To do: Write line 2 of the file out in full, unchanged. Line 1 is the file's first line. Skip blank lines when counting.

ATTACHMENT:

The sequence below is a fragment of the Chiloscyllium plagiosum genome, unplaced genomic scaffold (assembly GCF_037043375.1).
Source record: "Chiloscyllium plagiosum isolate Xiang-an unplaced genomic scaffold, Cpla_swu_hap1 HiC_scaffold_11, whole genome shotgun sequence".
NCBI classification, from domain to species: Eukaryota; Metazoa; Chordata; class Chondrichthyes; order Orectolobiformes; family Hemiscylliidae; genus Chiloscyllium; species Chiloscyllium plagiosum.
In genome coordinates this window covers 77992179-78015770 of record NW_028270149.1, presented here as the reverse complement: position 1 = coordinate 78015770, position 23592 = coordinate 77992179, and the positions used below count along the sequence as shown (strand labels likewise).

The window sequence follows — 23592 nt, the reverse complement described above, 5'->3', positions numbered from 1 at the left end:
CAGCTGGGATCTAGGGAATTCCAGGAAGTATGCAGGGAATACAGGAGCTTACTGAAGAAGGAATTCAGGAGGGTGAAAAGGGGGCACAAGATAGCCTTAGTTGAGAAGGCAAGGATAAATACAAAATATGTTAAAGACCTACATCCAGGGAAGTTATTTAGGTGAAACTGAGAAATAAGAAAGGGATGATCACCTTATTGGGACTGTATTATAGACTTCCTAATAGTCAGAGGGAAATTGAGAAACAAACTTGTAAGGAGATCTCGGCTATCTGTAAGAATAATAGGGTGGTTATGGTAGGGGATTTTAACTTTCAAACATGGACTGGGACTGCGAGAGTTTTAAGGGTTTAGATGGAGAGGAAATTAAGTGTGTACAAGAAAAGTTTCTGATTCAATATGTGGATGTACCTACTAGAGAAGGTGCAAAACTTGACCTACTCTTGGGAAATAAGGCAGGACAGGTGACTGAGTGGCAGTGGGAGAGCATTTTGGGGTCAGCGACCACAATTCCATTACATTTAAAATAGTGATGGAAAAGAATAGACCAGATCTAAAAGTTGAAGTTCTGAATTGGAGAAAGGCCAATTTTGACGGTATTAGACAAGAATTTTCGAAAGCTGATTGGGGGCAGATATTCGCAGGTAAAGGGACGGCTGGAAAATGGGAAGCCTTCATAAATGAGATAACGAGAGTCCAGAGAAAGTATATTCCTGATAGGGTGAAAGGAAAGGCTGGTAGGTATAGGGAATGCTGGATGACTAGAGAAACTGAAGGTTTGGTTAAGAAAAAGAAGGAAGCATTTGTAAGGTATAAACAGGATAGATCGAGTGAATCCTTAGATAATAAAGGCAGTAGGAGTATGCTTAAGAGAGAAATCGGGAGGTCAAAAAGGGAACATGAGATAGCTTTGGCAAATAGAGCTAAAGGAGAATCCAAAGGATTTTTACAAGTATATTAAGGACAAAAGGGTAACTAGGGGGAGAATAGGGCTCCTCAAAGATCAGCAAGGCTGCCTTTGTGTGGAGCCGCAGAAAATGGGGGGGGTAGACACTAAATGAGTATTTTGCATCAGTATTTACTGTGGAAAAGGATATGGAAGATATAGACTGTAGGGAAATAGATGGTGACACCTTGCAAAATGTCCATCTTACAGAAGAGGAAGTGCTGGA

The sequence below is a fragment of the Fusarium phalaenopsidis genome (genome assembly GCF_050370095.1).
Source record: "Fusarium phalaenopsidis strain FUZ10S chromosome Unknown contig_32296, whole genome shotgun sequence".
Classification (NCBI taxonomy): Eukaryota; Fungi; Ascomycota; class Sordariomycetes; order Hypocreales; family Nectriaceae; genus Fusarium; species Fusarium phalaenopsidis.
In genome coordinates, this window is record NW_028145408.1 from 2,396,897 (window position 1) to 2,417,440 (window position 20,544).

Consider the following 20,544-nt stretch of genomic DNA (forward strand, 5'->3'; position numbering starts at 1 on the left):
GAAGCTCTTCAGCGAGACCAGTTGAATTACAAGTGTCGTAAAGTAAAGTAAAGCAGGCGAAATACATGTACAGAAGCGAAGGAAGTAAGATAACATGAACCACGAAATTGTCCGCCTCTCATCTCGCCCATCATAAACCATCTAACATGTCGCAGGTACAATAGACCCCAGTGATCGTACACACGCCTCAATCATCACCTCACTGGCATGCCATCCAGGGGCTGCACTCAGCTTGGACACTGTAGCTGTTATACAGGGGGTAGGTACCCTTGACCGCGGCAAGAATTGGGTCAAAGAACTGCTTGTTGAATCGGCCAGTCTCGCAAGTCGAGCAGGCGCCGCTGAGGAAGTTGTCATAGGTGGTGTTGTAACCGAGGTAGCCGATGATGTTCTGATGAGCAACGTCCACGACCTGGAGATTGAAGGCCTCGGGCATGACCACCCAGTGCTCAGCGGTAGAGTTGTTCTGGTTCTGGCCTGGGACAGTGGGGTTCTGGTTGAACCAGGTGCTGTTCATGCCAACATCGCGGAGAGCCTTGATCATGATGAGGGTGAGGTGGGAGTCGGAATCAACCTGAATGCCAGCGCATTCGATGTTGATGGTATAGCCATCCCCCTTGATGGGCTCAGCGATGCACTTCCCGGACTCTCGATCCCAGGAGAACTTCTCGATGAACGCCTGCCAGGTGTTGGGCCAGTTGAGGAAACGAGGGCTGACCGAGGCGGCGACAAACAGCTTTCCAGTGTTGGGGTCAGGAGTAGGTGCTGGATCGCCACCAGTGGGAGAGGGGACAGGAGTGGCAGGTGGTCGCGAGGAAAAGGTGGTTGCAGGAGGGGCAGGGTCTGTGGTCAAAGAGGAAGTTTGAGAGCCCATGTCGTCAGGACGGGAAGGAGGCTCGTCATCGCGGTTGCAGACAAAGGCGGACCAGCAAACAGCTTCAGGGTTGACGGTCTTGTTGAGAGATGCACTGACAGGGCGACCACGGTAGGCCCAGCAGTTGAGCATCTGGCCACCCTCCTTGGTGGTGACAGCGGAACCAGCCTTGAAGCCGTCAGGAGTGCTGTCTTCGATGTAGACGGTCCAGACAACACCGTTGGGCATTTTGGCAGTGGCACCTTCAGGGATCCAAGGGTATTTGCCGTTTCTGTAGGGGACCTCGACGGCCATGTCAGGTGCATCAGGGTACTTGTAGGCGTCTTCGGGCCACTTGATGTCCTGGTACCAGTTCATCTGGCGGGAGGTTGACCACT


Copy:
Source record: "Chiloscyllium plagiosum isolate Xiang-an unplaced genomic scaffold, Cpla_swu_hap1 HiC_scaffold_11, whole genome shotgun sequence".